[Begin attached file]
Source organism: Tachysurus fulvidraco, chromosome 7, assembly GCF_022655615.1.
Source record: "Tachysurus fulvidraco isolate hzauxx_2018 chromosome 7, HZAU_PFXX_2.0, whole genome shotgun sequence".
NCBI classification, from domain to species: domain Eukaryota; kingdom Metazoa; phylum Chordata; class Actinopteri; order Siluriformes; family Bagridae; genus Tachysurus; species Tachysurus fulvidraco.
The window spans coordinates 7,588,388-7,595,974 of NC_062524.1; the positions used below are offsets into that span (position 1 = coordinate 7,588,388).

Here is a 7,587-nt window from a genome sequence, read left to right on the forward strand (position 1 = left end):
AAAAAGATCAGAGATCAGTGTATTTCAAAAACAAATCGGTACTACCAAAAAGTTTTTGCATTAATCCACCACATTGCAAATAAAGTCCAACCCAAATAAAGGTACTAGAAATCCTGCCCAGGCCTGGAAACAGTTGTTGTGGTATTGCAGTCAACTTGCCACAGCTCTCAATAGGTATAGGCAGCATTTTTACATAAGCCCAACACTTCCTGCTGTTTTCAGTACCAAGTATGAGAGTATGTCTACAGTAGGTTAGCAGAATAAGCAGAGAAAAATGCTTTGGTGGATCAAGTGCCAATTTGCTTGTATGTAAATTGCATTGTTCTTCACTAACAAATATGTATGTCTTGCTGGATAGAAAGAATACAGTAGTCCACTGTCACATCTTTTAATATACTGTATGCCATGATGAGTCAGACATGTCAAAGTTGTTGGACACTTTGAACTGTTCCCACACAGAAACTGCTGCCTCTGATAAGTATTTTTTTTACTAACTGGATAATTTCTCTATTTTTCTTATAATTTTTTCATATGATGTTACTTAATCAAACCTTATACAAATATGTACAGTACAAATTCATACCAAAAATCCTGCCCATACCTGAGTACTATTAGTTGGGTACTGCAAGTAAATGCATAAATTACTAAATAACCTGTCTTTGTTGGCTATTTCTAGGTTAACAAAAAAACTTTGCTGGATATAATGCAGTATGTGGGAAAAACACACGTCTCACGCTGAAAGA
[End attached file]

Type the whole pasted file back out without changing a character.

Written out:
Source organism: Tachysurus fulvidraco, chromosome 7, assembly GCF_022655615.1.
Source record: "Tachysurus fulvidraco isolate hzauxx_2018 chromosome 7, HZAU_PFXX_2.0, whole genome shotgun sequence".
NCBI classification, from domain to species: domain Eukaryota; kingdom Metazoa; phylum Chordata; class Actinopteri; order Siluriformes; family Bagridae; genus Tachysurus; species Tachysurus fulvidraco.
The window spans coordinates 7,588,388-7,595,974 of NC_062524.1; the positions used below are offsets into that span (position 1 = coordinate 7,588,388).

Here is a 7,587-nt window from a genome sequence, read left to right on the forward strand (position 1 = left end):
AAAAAGATCAGAGATCAGTGTATTTCAAAAACAAATCGGTACTACCAAAAAGTTTTTGCATTAATCCACCACATTGCAAATAAAGTCCAACCCAAATAAAGGTACTAGAAATCCTGCCCAGGCCTGGAAACAGTTGTTGTGGTATTGCAGTCAACTTGCCACAGCTCTCAATAGGTATAGGCAGCATTTTTACATAAGCCCAACACTTCCTGCTGTTTTCAGTACCAAGTATGAGAGTATGTCTACAGTAGGTTAGCAGAATAAGCAGAGAAAAATGCTTTGGTGGATCAAGTGCCAATTTGCTTGTATGTAAATTGCATTGTTCTTCACTAACAAATATGTATGTCTTGCTGGATAGAAAGAATACAGTAGTCCACTGTCACATCTTTTAATATACTGTATGCCATGATGAGTCAGACATGTCAAAGTTGTTGGACACTTTGAACTGTTCCCACACAGAAACTGCTGCCTCTGATAAGTATTTTTTTTACTAACTGGATAATTTCTCTATTTTTCTTATAATTTTTTCATATGATGTTACTTAATCAAACCTTATACAAATATGTACAGTACAAATTCATACCAAAAATCCTGCCCATACCTGAGTACTATTAGTTGGGTACTGCAAGTAAATGCATAAATTACTAAATAACCTGTCTTTGTTGGCTATTTCTAGGTTAACAAAAAAACTTTGCTGGATATAATGCAGTATGTGGGAAAAACACACGTCTCACGCTGAAAGA